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jedai17

  • 2 years ago

what is double integral function? how to solve double integral function?

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  1. ViPhy
    • 2 years ago
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    Double Integral: http://mathworld.wolfram.com/FubiniTheorem.html You solve in the order of the integral, if dy comes first, you solve as simple integral considering x as constant, after that, solve the integral for dx.

  2. jedai17
    • 2 years ago
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    is the value of dy similar to the value of dx?

  3. yunus
    • 2 years ago
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    yes they are similar. when you solve the integral according to dy all x values are constant for you. It doesnt matter which one you solve first, dx or dy.

  4. jedai17
    • 2 years ago
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    ahh..ok tnx..can you teach me how to solve this?i have no background in solving this,, \[\int\limits_{0}^{2}\int\limits_{0}^{x ^{2}/2} x/\sqrt{1 + x^2 + y^2} dydx\]

  5. hartnn
    • 2 years ago
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    if the limits for both the variables were constant, then we can integrate any variable first., but here since the limits of inner integral is not constant, we need to evaluate the inner integral first, limits are y=0 to y=x^2/2 so, since you are integrating w.r.t 'y', treat x as constant, so you have, \(\int\limits_{0}^{2}x[\int\limits_{0}^{x ^{2}/2} 1/\sqrt{1 + x^2 + y^2} dy]dx\) now the inner integral is od the form, \(\int \dfrac{1}{\sqrt{a^2+y^2}}dy\) do you know how to integrate this ?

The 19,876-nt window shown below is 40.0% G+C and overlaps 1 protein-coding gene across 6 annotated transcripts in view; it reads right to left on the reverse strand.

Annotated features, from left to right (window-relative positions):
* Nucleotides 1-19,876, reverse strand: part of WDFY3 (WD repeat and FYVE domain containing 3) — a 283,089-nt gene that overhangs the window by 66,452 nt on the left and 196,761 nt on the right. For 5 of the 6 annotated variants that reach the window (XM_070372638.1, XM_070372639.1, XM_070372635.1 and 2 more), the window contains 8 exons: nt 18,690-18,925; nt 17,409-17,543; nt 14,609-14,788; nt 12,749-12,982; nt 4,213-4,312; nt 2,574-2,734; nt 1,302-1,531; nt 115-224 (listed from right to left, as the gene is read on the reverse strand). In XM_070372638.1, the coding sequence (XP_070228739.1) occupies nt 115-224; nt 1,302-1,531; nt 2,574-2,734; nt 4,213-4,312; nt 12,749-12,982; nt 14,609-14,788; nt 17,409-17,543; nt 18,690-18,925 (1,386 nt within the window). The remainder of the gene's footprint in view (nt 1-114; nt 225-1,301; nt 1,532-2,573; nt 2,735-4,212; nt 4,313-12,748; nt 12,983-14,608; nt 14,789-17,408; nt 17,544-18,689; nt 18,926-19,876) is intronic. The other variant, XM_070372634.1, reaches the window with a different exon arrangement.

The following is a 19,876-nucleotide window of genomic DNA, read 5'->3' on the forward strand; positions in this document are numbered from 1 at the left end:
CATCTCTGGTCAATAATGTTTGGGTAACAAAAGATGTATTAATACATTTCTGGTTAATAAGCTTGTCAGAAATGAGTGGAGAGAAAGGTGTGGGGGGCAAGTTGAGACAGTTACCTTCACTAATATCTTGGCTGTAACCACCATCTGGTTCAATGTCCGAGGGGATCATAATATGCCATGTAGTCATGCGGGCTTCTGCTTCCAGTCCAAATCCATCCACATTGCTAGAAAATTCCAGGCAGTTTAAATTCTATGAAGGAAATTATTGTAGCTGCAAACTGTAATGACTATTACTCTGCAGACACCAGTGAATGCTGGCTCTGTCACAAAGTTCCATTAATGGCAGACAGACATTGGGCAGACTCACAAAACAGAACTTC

6. jedai17
    • 2 years ago
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    why it become a^2?

  7. hartnn
    • 2 years ago
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    i just took 1+x^2 = constant = a^2 because we have a standard integration formula for, \(\int \dfrac{1}{\sqrt{a^2+y^2}}dy\)

  8. hartnn
    • 2 years ago
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    then we need to re-substitute back after integration, a^2= 1+x^2 before integrating w.r.t x

  9. hartnn
    • 2 years ago
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    *after integration w.r.t y,

  10. jedai17
    • 2 years ago
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    in this we are integrating y and we assume as x as constant?

  11. jedai17
    • 2 years ago
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    what do you mean by w.r.t y, ?

  12. hartnn
    • 2 years ago
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    yes, true, so we'll get answer in 'x' after first integrating w.r.t y (with respect to y)

  13. hartnn
    • 2 years ago
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    ok, \(\int \dfrac{1}{\sqrt{a^2+y^2}}dy= (1/a)\arctan(y/a)+c\) but then you have to use integration by parts to integrate w.r.t x. so, i suggest we better CHANGE the ORDER of integration, that is, we'll change the limits so that we can first integrate w.r.t 'x' and then 'y'. For that, wee need to plot 2 regions (for 2 limits): (1) y= 0 to y=x^2/2 (2) x=0 to x= 2 can you plot these 4 curves (3 of these are simple straight lines)?

  14. jedai17
    • 2 years ago
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    i'm sorry don't know how to plot this..

  15. jedai17
    • 2 years ago
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    i'm sorry i forgot our previous lessons about that..

  16. hartnn
    • 2 years ago
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    so, you say you don't know how to plot lines x=0,y=0,x=2 ? i'll help you with y=x^2/2 but if you don't know how to plot those lines, then it'll be very difficult for you to understand this..